You don't have to look far on the internet to find someone complaining about a memory leak in Android. There is, of course, the infamous Lollipop memory leak that was fixed in Android 5.1, but Google just crossed another big one off the list. According to the Android issue tracker, Marshmallow system memory leak issue 195104 has been closed with a status of "future release." That probably means Android N or a monthly patch. Read More
Did you get your Android N name suggestion in yet? If not, you missed your chance. Google has closed submissions and says the final name will be announced in the coming weeks. So, pay attention in late June or early July. Read More
If you've ever come across the comments section of a YouTube video, you know that being first at something is usually a very coveted position. However, being first isn't also without its downsides, and Google's recent support of Unicode 9 emoji in Android N might be a good example of that.
On Monday, the Unicode Technical Committee officially approved 72 new emoji to be added to the Unicode Standard, thereby finalizing the process for Unicode 9. Some of our more observant readers will have noticed that this figure is slightly lower than the 74 emoji that were proposed as candidates for Unicode 9: two of the initial proposals were scrapped last month and won't be recommended for implementation by vendors. Read More
June's security updates are now available for all of the currently supported Nexus (and Pixel C) devices. As usual, the code changes to go along with this month's new firmware have been uploaded to AOSP and we've got some changelogs to look through. While it's a bit late, Google also uploaded the code changes for N Developer Preview 3. As usual, this isn't a complete release of N, but mostly just the code for projects licensed under the GPL.
Google has already posted the security bulletin, which describes the lion's share of changes. Most of the issues resolved in this version have to do with vulnerabilities in Qualcomm drivers. Read More
Direct Reply, which was introduced in Android N, aims to help you act on some notifications right away, without having to head into the app first. Its benefit is easily felt in communication apps and we've seen it so far implemented in Hangouts and a couple of other messaging apps. It's now making its first appearance in Facebook's own Messenger, in version 220.127.116.11.65 which is only available to beta testers of the app (or through APK Mirror).
If you're on this latest beta, you'll see a Reply button right beneath the notification, allowing you to type and send an answer to your contacts instantly without having to switch to the app. Read More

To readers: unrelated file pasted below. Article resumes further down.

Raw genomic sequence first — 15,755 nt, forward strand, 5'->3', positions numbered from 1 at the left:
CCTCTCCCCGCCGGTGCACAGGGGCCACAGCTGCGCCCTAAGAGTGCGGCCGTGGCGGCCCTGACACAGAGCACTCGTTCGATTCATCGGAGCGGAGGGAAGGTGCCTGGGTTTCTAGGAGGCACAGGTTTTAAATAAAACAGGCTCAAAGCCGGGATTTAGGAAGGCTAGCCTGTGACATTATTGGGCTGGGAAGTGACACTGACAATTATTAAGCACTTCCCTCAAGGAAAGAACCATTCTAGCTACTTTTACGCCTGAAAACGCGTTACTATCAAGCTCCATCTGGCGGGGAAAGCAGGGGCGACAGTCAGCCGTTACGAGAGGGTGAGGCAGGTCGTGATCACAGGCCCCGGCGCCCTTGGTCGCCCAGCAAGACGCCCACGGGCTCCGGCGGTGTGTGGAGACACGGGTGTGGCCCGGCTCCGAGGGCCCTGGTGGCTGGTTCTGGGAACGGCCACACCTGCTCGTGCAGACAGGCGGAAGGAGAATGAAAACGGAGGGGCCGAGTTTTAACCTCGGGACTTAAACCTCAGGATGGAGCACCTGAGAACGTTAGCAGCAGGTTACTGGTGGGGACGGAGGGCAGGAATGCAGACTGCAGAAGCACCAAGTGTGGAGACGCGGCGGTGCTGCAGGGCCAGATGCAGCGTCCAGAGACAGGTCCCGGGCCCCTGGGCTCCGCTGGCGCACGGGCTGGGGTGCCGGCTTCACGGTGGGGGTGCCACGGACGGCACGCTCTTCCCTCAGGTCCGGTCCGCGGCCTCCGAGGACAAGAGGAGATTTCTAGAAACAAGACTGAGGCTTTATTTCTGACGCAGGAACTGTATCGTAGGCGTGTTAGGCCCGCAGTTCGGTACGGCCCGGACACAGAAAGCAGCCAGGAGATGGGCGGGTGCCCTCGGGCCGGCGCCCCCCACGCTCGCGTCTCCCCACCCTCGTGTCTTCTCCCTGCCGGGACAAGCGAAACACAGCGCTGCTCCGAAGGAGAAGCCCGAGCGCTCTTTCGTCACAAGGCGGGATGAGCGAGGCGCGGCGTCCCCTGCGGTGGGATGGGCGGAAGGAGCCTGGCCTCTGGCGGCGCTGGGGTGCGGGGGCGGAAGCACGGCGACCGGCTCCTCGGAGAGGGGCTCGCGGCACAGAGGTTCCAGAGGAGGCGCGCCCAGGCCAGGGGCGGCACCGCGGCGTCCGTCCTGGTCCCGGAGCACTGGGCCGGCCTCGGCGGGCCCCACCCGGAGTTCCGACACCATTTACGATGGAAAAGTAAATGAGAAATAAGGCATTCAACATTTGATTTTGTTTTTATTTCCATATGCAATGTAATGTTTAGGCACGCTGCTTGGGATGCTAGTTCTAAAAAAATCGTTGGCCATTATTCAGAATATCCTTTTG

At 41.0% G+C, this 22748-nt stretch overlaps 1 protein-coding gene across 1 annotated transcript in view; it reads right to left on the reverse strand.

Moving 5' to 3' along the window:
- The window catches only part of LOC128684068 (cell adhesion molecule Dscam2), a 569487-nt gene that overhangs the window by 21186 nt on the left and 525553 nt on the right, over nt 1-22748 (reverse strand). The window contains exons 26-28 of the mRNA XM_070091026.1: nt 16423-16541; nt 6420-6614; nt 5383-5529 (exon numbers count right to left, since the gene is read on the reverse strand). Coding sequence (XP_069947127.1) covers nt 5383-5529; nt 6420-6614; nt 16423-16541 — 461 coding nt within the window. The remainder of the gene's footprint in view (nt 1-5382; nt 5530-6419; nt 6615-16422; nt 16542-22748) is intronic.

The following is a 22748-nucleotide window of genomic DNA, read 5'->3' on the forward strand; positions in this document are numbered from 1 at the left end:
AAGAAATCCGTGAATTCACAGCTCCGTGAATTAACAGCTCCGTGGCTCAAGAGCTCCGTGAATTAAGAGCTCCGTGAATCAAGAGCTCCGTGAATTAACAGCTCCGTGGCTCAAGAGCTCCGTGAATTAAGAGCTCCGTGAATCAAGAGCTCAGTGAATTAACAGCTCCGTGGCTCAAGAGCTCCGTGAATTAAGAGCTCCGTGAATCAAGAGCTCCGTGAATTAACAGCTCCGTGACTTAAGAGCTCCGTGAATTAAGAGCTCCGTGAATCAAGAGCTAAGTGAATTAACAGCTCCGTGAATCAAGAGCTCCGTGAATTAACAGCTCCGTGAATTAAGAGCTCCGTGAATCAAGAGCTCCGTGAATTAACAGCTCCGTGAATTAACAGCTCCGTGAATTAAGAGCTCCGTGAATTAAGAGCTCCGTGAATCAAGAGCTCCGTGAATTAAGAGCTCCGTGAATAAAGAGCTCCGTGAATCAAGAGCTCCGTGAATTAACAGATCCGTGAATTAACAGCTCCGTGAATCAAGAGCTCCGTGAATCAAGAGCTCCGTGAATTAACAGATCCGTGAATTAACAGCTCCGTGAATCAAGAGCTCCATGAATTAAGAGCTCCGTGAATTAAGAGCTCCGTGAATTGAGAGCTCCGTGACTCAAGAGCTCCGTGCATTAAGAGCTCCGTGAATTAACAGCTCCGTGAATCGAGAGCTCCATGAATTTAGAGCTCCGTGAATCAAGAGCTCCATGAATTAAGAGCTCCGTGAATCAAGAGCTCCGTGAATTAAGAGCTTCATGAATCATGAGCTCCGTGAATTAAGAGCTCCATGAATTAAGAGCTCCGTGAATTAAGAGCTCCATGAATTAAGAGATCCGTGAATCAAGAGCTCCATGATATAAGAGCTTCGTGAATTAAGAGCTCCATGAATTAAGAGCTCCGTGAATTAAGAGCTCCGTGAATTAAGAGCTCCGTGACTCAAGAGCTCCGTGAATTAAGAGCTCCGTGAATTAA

Checking remaining battery life is a task many of us have to do far more often than we like. In Android N, the experience is a tad different from what you may be accustomed to in Marshmallow. Read More
The new Android N developer preview has some important new features, but also a lot of little changes. For example, a new package installer UI. It's not dramatically different, but you can see the new one above and the old one below for comparison. Read More
The saga of "full importance" notification levels in Android N continues. The feature was introduced in the first developer preview as a more granular control method for notification settings, then it was further modified in the second developer preview with some shuffling and renaming of the different levels and the addition of a sixth one, and now in the third developer preview, we're seeing one more option: Automatic importance.
It's worth pointing out that the feature has also been renamed from Full importance settings to Power notification controls. Read More
Android Lollipop introduced screen pinning: a way for you to lock your device into one app until a specific shortcut was tapped to take you out of it and let you switch to something else.
In Lollipop, a screen is pinned by going to Recents and tapping the green pin button at the bottom right of any app card, and it is unpinned in one of two ways: short tapping Recents and Back simultaneously if no Accessibility service is enabled in your Settings at all, or long tapping Recents if at least one Accessibility service is switched on. That created several problems:
- the confusion over which shortcut to use depending on whether you have some Accessibility service enabled,
- the automatic switch to Recents each time you unpinned (you were pressing Recents after all...), which meant that you had to tap the app again to go back to using it,
- and more recently, the conflict with Multi-Window on N, which requires the same long-tap on Recents action to get triggered.